Other cities want to be like Houston

For parks and landscaping. The word “infrastructure” typically conjures up images of towering buildings, layered freeway interchanges and heavily monitored drainage ditches; concrete, cars, trucks and impressive feats of engineering that attempt to mold the natural world and resources to fit human needs. Houston, the fourth largest city in the U.S., has long been hailed, […]

Prepping for the city budget

Mayor Turner gives a brief preview of what is to come. Mayor Sylvester Turner said Friday that he expects to lay off 40 city employees and eliminate 54 vacant positions as he seeks to close a budget shortfall of as much as $160 million, his first public estimate of the personnel reductions required to balance […]

More Metro appointments for Mayor Turner

The Chron editorial board gets its wish. Mayor Sylvester Turner on Friday named two new Metro board members and reappointed two others – taking a more moderate course than his predecessor, who replaced all five of the city’s appointees. Disability rights advocate Lex Frieden and construction oversight manager Troi Taylor will join the board, presumably […]

Fiesta down

The Durham/North Shepherd strip, from about 11th Street up, has largely been immune to the implacable Heights-area gentrification machine. That may be about to change. One of the oldest Fiesta stores is closing at the end of this month, leaving a large Inner Loop site potentially available for redevelopment. The store at 2300 N. Shepherd […]

Plane sharing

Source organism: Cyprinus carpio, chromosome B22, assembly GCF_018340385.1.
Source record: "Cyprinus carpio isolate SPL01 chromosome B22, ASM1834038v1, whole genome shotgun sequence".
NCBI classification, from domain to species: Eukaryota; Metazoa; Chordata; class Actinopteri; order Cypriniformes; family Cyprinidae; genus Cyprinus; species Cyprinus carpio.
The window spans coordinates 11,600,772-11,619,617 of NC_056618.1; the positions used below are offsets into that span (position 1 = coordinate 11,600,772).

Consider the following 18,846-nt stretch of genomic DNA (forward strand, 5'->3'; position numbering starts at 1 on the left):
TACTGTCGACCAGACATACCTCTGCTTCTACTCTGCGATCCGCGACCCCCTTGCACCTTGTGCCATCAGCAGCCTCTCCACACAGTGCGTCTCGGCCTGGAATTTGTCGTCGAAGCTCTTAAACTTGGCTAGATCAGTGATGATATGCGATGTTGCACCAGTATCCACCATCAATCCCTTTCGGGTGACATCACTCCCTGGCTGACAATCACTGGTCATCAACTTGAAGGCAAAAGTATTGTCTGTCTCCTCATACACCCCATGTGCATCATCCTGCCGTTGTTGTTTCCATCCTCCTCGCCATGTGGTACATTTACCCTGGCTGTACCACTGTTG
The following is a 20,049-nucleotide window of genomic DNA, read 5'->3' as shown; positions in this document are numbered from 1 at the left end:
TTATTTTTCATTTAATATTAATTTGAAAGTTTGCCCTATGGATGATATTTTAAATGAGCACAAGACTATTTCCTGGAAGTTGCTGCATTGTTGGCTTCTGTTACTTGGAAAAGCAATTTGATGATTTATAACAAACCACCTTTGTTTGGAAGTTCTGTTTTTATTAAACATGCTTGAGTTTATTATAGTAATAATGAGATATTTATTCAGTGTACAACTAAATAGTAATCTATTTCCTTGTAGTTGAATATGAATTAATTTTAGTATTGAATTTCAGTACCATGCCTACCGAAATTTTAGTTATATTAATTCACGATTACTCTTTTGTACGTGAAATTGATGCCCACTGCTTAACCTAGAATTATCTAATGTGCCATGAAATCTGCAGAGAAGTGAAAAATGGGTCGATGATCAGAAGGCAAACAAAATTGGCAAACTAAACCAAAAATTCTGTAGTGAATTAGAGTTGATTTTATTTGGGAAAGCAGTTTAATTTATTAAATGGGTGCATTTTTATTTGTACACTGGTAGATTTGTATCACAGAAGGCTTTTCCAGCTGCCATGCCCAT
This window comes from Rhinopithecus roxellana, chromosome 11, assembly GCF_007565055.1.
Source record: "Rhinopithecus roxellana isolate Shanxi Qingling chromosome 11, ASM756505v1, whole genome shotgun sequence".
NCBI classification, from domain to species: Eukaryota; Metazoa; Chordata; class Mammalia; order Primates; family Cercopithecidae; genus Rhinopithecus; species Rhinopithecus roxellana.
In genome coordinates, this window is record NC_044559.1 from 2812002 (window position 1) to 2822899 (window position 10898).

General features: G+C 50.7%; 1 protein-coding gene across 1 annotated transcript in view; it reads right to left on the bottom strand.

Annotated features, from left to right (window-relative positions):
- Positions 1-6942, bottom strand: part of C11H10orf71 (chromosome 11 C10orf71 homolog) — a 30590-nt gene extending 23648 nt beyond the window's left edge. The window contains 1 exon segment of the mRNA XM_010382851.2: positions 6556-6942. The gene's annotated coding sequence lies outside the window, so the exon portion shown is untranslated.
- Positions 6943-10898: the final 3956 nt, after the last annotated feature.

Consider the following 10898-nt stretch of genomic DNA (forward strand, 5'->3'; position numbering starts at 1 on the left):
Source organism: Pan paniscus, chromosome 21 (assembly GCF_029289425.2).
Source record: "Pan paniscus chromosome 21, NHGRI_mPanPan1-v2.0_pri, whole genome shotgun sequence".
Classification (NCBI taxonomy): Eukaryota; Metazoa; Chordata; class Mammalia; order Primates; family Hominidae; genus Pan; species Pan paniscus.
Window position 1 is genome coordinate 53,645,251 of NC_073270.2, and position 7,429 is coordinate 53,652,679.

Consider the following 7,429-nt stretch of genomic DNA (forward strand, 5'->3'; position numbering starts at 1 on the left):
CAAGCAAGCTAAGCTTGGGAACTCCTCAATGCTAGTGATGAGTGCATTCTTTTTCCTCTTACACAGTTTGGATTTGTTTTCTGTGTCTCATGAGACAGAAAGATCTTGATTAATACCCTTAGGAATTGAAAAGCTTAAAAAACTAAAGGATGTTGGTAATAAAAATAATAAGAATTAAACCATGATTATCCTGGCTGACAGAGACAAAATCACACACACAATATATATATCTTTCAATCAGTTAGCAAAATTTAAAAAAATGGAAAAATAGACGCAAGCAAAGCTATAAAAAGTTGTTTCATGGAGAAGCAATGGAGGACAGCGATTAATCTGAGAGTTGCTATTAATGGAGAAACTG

Sure, why not? Ken Haney has flown in the cockpit of military and commercial planes for more than 35 years. His business partner Steve Geldmacher has logged more than 4 million miles as a traveler. Both say they have watched too many fliers lose valuable time to crowded airports, security lines and flight delays. “We […]

UberEats expands

Good news for those of you who like having food delivered. A larger section of metro Houston now can use Uber’s meal delivery service seven days a week and with more dining options through a new app. A new UberEats app, separate from the Uber ride-sharing app meal ordering customers have used, launches Tuesday. “Houstonians […]

Electric bikes

I don’t know. Hundreds of local residents over the weekend strapped on helmets to ride motorized bikes as a way to showcase yet another way for Houstonians to traverse the city’s often congested streets. The free promotional rides at Rice University Stadium were part of the first Electric Bike Expo in Houston. “A lot of […]

Will driverless cars fix Houston’s traffic problems?

Tory Gattis thinks they might. The second step is understanding the ramifications of coming new technologies — specifically self-driving cars. While the general vehicle fleet will take decades to turn over as people slowly replace their cars, we can expect extremely rapid adoption among taxi services as soon as these vehicles are available in the […]

Uber to abandon Corpus Christi

Another one bites the dust. In what has become a familiar move for Uber, the vehicle-for-hire company announced Wednesday it will cease operations in Corpus Christi, pointing to “unnecessary” regulations recently adopted by the city. Corpus Christi’s City Council approved new regulations this week that would require app-based vehicle-for-hire drivers to undergo a fingerprint background […]

Recycling agreement reached

From the Mayor’s office: Mayor Sylvester Turner announced that he has reached agreement with Waste Management (WM) on a proposed new contract that will allow the city to continue offering recycling services without any disruption. The proposal, expected to be presented to City Council for approval in two weeks, is a two-year contract with a […]

“Space City” trademark lawsuit

Fascinating. Houston’s convention bureau is suing the operators of a popular local convention over the use of “Space City” in its name, claiming it infringes on a 12-year-old trademark. The convention in question, Space City Comic Con, also happens to compete with a similar event that is half-owned by the Greater Houston Convention and Visitors […]